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Wednesday, June 8, 2022
The Solar for Good grant program has awarded over $450,000 in grants and solar panel donations to Wisconsin nonprofit organizations. Thirty-five nonprofits will install over 2,200 kilowatts of solar electricity, leading to more than $6 million in renewable energy investments in Wisconsin.
The following organizations have been offered Spring 2022 Solar for Good grants to install new solar energy systems:
Agrace HospiceCare – health care, Janesville
Albany Lions Club – community services, Albany
Aldo Leopold Foundation – conservation, Baraboo
Antigo Public Library – community services, Antigo
City of Altoona – affordable housing, Altoona
Couleecap – community services, Westby
Curative Connections – human services, Green Bay
Dane County Humane Society’s Wildlife Center – conservation, Madison
Edgerton Retirement Apartments – affordable housing, Edgerton
Emmanuel Community United Methodist Church – religious, Menomonee Falls
Homeless Assistance Leadership Organization (HALO) – human services, Racine
Hawthorn Hollow Nature Sanctuary and Arboretum – conservation, Kenosha
Hunger Task Force – meal distribution, West Milwaukee
Lawrence University – education, Baileys Harbor
Madison Area Cooperative Housing Alliance (MACHA) – affordable housing, Madison
McFarland Lutheran Church – religious, McFarland
Milwaukee Teachers Education Association (MTEA) – education, Milwaukee
Movin’ Out – affordable housing, Cottage Grove
Mt. Calvary Lutheran Church – religious, Trempealeau
Northwest Side Community Development Corp – community development, Milwaukee
Outreach Community Health Center – health care, Milwaukee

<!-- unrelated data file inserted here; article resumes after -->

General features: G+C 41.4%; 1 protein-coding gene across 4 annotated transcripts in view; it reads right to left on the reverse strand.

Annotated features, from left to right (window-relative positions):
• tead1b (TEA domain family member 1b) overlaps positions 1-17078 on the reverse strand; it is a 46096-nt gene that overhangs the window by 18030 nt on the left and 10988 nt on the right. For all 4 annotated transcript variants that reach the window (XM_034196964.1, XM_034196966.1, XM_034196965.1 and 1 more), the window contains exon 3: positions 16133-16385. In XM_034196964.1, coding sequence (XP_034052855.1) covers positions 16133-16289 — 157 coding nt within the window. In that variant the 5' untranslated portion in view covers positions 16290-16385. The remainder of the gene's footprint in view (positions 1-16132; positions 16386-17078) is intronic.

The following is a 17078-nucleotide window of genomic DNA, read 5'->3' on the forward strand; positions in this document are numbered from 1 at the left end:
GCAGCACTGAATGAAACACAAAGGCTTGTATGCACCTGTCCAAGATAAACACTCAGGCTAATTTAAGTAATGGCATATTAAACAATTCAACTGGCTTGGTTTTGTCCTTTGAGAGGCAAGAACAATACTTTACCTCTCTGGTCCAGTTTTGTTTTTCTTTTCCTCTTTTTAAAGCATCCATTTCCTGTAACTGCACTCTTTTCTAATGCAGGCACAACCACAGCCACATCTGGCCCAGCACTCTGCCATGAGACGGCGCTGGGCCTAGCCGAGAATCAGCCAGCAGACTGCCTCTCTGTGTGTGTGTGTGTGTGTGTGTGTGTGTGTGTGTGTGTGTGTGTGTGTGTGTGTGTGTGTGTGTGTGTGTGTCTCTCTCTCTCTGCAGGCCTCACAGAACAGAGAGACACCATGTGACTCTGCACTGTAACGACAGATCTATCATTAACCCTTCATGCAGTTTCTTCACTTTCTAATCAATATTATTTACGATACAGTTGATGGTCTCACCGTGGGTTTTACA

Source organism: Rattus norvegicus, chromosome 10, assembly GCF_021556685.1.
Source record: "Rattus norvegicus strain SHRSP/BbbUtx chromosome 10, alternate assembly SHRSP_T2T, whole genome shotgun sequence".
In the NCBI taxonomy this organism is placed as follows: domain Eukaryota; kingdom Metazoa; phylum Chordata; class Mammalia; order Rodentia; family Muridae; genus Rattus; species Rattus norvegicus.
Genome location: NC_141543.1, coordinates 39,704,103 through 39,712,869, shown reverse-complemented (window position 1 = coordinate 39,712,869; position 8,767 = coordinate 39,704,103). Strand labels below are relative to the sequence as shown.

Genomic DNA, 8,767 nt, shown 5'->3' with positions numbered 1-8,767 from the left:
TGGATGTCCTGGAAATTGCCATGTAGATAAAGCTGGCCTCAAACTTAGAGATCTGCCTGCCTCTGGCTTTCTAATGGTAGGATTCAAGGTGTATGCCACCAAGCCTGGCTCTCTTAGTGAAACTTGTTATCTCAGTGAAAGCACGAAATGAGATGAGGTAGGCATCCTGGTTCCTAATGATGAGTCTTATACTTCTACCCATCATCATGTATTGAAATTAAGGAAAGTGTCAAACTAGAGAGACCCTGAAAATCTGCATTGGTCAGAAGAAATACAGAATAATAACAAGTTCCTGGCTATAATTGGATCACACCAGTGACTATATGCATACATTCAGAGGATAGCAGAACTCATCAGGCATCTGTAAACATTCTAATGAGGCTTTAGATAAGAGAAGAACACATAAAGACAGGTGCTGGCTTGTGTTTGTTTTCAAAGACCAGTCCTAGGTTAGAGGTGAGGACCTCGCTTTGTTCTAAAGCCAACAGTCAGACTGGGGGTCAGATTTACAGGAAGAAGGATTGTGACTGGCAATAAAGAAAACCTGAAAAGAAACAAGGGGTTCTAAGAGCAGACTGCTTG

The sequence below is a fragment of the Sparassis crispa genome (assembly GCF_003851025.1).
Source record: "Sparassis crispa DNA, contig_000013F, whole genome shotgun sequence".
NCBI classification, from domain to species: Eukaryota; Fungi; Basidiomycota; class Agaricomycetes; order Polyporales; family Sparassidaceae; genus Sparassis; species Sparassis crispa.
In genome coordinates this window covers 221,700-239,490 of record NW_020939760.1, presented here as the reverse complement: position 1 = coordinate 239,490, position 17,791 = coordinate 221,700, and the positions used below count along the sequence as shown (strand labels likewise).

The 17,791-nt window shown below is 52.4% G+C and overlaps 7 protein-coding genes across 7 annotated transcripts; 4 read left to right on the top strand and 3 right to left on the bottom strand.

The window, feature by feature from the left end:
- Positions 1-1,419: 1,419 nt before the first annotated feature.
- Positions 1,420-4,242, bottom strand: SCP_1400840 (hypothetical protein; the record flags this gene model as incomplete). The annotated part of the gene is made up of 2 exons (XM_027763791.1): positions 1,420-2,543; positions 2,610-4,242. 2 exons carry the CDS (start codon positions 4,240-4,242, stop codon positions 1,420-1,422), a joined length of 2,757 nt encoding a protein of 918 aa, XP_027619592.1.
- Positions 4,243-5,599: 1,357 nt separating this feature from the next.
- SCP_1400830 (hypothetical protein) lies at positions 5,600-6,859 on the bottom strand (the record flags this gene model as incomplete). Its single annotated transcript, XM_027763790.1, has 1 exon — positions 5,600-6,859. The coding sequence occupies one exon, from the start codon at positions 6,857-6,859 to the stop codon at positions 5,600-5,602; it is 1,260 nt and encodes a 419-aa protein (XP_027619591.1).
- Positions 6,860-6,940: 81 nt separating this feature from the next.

Racine County Food Bank – meal distribution, Racine
Rivers and Bluffs Animal Shelter – animal shelter, Prairie du Chien
Rooted – agriculture, Madison
Southwestern Wisconsin Community Action Program – community services, Dodgeville
St. Mary Parish – religious, Omro
St. Robert Parish – religious, Shorewood
Tina’s K9 Rescue – animal shelter, Sparta
Trinity Episcopal Church – religious, Baraboo
Union Congregational United Church of Christ – religious, Green Bay
Vernon Economic Development Association – community services, Viroqua
Westcare Wisconsin – human services, Milwaukee
Wisconsin Housing Preservation Corp – affordable housing, Madison
Woodland Dunes Nature Center and Preserve – conservation, Two Rivers
*One organization has asked to remain anonymous at this time.
The grant recipients from the Spring 2022 round represent various sizes and types of nonprofits from across Wisconsin. Curative Connections, an organization that provides services to older adults with disabilities, will install a 280-kW ground-mounted solar array to offset nearly half of their electricity use. Over 80 solar panels will be installed on the rooftop of Outreach Community Health Center in Milwaukee to provide electricity for their medical, dental, and podiatry services. And Couleecap, an organization that works to fight poverty, will install two solar arrays at low-income housing facilities, directly offsetting the electricity use of their tenants.
“Without the Solar for Good Program, it would be difficult for low-income households to participate in solar programs that reduce energy costs and benefit their community,” says Hetti Brown, Executive Director of Couleecap. “The program is an important tool in our effort to reduce energy poverty for the rural residents of Wisconsin.”
Each organization agrees to highlight their solar project and provide education to their community about the benefits of solar energy as a requirement of their grant award.
“There are no publicly available solar installations within Langlade County, and we can offer tours for school children and the public,” said Dominic Frandrup, Director of the Antigo Public Library. “The long-term vision of the library is to also offer EV charging for downtown revitalization and eventually have an EV bookmobile to replace our gasoline van.
The 35 nonprofits are a part of Solar for Good’s 10th round of funding. The program has offered solar grants to 152 Wisconsin-based nonprofits since it began in 2017. Once projects are complete and energized, Solar for Good grant recipients will add over 7.3 megawatts of renewable energy to Wisconsin’s electric grid, providing enough electricity to power approximately 1,400 Wisconsin households.